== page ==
15. U.S. Pat. No. 6,269,964 describes a food container construction for microwave use including a plurality of removable, microwavable compartments. The compartments are designed to fit over a base in allowing for the easing of removing the individual compartments. The Patent asserts that the food container as an entity is microwavable, as are the individual compartments which can be separately removed. In this manner, food which is to be eaten cold can be removed without microwaving, while those foods that are to be eaten hot can be removed and microwaved as a separate entity.

16. Patent Application No. 2002/0084206 illustrates a lunch box having separable food tray assemblies to keep varieties of food stuffs segregated and separate from one another, in easily hinged manner for organizing food and beverage leftovers, in particular.

17. Patent Application No. 2004/0149620 describes a configuration for carrying hot dogs, frankfurters, sausages, corn dogs and bratwurst while keeping them warm and separated one from another, especially where they are precooked. A handle is provided and a cover can be locked in place with the handle, with further cavities being provided in the trays to receive condiments, as desired.

Vacuum flask thermos bottles, on the other hand, are designed cylindrically shaped for keeping such liquids as coffee, tea, hot chocolate and soups warm, and for keeping such liquids as soda, water, beer and wine cold. Constructed with a “round” opening through which the liquid is poured in, or poured out, such flasks—no matter how wide they have been—are not generally usable where “food” is to be kept hot or cold. While someone may be able to stuff chicken wings, or chili, or macaroni-and-cheese into the narrow openings of the vacuum flask, the designs are difficult to later scoop them out completely, or otherwise retrieve them.

SUMMARY OF THE INVENTION

The present invention envisions these vacuum flasks as being of non-cylindrical, straight-sided shapes in the nature of triangular, rectangular, square, or like parallelogram shapes, of whatever depth may be desired. The hot or cold food could be prepared initially, and placed in the vacuum container to be removed and eaten at a picnic, at a ski lodge, or in a schoolroom for children bringing, in this manner, healthier foods than could otherwise be purchased in the school cafeteria.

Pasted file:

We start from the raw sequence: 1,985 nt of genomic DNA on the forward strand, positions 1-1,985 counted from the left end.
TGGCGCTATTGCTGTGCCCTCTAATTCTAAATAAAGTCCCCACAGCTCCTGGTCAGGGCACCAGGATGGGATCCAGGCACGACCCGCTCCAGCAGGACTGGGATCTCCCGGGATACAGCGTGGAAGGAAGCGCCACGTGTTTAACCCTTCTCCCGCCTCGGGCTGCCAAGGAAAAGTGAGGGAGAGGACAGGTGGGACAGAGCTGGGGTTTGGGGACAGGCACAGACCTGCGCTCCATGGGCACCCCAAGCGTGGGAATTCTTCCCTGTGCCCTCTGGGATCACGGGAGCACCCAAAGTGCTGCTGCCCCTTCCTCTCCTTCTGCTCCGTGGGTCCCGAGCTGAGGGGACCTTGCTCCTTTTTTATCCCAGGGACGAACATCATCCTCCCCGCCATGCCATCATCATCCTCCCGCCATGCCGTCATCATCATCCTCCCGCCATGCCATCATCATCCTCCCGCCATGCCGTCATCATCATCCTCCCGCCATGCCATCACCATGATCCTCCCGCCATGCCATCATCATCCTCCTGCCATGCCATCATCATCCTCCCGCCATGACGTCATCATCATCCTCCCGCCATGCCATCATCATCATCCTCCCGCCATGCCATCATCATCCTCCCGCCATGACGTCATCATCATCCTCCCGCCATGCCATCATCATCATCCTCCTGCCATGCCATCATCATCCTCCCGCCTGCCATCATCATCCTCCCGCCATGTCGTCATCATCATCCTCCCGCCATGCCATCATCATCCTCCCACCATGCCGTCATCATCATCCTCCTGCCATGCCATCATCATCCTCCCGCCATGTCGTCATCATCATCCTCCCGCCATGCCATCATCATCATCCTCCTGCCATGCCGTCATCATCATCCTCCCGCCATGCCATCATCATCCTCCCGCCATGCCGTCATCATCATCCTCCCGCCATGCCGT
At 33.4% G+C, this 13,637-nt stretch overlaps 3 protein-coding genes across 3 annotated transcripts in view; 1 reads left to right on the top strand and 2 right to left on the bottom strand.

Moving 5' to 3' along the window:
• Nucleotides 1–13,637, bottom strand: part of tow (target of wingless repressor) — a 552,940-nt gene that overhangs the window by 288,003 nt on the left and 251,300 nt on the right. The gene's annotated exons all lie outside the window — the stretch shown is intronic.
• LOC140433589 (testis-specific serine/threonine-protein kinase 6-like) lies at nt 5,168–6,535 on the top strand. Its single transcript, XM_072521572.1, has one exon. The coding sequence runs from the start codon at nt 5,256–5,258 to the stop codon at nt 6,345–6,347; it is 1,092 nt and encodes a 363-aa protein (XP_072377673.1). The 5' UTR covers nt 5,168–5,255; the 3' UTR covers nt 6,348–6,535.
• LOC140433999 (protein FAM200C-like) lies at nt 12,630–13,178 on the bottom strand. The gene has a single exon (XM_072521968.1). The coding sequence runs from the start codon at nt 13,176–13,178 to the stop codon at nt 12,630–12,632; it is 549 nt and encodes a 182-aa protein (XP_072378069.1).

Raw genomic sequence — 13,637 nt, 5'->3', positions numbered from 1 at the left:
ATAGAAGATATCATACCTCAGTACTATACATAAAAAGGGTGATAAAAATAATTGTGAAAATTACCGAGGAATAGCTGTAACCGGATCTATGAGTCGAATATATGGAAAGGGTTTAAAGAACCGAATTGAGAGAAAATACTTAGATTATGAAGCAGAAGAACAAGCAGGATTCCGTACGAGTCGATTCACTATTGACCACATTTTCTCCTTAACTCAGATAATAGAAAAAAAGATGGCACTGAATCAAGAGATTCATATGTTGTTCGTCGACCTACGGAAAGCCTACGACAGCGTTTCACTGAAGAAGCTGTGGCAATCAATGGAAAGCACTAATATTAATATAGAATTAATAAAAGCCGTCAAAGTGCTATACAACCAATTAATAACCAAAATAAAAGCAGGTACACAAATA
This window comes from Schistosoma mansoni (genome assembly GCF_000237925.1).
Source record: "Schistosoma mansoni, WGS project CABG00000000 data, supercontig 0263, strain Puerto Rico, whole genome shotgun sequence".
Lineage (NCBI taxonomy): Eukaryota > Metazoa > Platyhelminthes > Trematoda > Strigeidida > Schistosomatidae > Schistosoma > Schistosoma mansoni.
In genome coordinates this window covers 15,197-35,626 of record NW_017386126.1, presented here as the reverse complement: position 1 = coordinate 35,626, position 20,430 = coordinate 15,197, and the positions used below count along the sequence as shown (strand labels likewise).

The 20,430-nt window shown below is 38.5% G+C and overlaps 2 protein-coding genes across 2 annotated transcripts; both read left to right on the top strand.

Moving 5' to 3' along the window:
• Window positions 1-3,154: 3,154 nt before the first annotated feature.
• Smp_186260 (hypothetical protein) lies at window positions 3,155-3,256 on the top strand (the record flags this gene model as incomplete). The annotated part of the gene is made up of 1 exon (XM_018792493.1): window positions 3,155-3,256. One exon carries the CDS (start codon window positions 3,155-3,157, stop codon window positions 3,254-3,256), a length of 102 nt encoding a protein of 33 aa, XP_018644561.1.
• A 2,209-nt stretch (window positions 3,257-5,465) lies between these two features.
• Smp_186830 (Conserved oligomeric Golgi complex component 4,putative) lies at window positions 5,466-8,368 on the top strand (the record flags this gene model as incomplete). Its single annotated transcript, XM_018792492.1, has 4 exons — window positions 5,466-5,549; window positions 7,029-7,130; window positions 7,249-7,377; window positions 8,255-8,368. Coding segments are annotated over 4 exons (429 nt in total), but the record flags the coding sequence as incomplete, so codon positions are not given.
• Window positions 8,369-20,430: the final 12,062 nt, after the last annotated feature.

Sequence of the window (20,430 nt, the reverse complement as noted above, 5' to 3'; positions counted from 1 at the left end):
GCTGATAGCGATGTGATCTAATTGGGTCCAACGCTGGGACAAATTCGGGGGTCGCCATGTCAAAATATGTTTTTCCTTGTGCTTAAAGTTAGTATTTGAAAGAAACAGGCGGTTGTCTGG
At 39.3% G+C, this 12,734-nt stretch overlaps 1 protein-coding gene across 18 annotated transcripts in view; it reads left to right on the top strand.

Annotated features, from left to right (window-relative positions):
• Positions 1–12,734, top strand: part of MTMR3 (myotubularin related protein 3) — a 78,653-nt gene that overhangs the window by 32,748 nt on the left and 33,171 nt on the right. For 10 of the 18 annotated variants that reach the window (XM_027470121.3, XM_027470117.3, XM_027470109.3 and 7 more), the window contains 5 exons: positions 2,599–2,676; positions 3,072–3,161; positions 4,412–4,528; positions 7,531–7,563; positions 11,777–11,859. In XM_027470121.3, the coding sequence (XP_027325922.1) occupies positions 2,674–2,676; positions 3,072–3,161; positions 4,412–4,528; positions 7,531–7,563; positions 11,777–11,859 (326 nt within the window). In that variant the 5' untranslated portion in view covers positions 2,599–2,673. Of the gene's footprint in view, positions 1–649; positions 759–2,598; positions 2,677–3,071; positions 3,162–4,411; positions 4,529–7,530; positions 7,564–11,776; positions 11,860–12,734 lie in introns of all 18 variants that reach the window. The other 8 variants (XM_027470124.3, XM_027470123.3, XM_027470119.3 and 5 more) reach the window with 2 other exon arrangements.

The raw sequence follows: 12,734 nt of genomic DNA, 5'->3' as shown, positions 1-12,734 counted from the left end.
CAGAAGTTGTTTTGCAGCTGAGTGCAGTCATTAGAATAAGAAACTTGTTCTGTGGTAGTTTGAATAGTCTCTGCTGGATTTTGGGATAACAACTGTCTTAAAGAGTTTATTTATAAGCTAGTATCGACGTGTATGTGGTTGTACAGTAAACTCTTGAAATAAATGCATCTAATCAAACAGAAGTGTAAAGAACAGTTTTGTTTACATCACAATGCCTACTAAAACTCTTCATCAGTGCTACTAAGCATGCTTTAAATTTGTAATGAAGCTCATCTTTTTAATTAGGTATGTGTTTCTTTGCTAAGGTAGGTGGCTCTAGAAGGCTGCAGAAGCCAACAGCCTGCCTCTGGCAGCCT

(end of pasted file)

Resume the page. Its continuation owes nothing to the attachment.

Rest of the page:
The present invention is directed to such a flask which has a lid which allows the storage of these foods, which could then be closed over and secured until ready to be eaten at a later time. The thermos then comprises a non-cylindrically shaped vacuum flask.

As will be more particularly described, the present invention thus includes a vacuum-sealed base section, a vacuum-sealed cover section forming a cavity for food retention when closed atop the base section; and with each of the base and cover sections being of linear, non-circular configuration to store and keep warm solid and liquid foods stored within. As will also be seen, in a preferred embodiment of the invention, the heat retentive food container could have all combinations of a substantially non-slip surface on an underside of the base section for restraining movement of the food container when placed on a flat surface, a substantially non-slip surface on opposing side surfaces of said base section for supporting holding of the food container when lifted from a flat surface, and with a substantially non-slip surface on opposing side surfaces of the cover section for easing removal of the cover section from the base section in the opening and closing of the container. Of preferable rectangular configuration, the food container could be of a type in which the base and cover sections could be hinged together—but in the preferred embodiment of the invention, are removably joined instead for the closing and opening of the internal cavity of the container by a latch system employing a clasp and tab releasable securement. Pairs of clamps and tabs extending from correspondingly facing side surfaces of the base and cover sections may be employed in this respect, to facilitate the engagement/disengagement of the base and cover sections for the hot solid and liquid foods stored within.

BRIEF DESCRIPTION OF THE DRAWINGS

These and other features of the present invention will be more clearly understood from a consideration of the following description, taken in connection with the accompanying drawings, in which:

FIG. 1 is a perspective view of a straight-sided thermos, heat retentive food container embodying the principles of the present invention;

FIG. 2 is a disassembled view of the base and cover sections which form the food container of FIG. 1 when joined together;

FIG. 3 are head-on views of the base and cover sections of FIG. 2;

FIG. 4 is a head-on view of the food container of FIG. 1 in its closed condition;

FIG. 5 is a bottom view of the base section and closed food container of FIG. 1; and